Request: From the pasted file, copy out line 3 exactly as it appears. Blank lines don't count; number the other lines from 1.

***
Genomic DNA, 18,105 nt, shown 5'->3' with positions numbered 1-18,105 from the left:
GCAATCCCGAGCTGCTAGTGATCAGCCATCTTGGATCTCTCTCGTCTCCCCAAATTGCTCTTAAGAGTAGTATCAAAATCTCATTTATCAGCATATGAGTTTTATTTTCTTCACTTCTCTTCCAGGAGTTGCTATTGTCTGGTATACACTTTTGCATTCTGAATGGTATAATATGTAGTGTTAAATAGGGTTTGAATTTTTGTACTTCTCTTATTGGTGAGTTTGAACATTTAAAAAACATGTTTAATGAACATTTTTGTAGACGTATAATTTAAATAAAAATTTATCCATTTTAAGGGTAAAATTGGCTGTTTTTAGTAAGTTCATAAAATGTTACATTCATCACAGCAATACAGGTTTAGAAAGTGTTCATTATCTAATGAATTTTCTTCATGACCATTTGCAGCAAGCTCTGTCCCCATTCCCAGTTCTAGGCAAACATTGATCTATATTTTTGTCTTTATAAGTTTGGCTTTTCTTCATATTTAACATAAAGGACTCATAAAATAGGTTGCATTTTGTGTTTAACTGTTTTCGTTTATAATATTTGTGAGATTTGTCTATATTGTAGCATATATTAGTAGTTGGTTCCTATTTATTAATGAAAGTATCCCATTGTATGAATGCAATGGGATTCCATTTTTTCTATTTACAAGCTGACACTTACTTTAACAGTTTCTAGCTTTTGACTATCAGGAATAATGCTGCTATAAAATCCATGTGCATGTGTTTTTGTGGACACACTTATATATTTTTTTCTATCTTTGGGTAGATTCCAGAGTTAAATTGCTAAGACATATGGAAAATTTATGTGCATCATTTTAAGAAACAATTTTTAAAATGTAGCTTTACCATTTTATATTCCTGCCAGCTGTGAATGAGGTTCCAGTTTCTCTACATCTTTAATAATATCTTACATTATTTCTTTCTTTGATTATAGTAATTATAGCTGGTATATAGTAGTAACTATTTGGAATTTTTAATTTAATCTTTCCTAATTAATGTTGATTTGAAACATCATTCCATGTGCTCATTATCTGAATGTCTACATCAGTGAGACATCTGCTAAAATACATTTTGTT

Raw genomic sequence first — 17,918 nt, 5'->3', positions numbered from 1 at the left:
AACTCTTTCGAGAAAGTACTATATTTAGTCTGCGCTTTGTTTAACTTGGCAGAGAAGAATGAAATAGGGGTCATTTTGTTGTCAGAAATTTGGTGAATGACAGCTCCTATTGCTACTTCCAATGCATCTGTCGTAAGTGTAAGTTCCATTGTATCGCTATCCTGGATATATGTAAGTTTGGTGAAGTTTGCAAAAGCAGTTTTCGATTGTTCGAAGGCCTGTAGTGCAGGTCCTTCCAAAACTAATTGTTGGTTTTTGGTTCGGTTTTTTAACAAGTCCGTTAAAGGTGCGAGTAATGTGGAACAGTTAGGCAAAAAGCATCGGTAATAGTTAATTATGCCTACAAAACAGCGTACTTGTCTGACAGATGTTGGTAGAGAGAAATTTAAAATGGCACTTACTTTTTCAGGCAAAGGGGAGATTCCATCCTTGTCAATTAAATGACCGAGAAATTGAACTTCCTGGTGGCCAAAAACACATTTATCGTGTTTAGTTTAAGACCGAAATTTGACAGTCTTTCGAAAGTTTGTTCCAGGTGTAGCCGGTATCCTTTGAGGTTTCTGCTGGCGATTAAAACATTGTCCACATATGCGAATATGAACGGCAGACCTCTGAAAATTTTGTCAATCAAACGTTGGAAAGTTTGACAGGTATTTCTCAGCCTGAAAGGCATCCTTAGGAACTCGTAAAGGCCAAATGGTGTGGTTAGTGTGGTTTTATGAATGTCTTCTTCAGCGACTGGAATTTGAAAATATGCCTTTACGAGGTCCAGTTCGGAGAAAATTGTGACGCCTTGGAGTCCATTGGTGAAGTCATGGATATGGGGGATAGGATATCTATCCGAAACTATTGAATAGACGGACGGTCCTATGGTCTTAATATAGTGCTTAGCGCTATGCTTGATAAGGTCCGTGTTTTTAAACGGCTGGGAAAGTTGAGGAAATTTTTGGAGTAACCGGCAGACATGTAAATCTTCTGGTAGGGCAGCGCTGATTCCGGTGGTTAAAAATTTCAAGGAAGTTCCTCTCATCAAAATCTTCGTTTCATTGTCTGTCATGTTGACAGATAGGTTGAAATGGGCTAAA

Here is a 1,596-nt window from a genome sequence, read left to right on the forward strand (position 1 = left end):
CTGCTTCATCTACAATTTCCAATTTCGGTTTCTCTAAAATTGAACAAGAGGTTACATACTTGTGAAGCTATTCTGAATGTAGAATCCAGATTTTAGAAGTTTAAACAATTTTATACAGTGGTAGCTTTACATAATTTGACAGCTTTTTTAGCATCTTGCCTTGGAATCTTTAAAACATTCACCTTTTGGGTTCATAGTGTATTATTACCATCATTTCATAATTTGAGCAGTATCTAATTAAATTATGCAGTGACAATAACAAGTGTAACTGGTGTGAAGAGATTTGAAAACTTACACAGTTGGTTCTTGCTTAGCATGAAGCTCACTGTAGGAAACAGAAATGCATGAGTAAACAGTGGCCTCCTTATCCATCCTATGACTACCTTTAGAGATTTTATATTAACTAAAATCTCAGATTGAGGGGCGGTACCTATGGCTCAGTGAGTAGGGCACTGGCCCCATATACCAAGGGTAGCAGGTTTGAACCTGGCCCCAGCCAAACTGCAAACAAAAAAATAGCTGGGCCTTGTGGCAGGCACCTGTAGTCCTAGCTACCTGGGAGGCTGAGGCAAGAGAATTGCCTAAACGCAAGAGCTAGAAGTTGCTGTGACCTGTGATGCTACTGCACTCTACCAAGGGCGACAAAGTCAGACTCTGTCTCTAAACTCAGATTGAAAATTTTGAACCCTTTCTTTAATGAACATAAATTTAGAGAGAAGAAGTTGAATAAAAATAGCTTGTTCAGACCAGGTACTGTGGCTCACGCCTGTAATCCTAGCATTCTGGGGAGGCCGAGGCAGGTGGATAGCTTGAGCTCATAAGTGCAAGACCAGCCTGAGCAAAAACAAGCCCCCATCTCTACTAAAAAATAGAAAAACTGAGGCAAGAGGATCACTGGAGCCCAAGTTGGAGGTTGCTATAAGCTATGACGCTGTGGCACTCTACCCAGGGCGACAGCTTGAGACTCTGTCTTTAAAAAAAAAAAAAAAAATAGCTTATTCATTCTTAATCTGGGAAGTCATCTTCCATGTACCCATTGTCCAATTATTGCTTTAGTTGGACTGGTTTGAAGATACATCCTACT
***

Raw genomic sequence first — 17,918 nt, 5'->3', positions numbered from 1 at the left: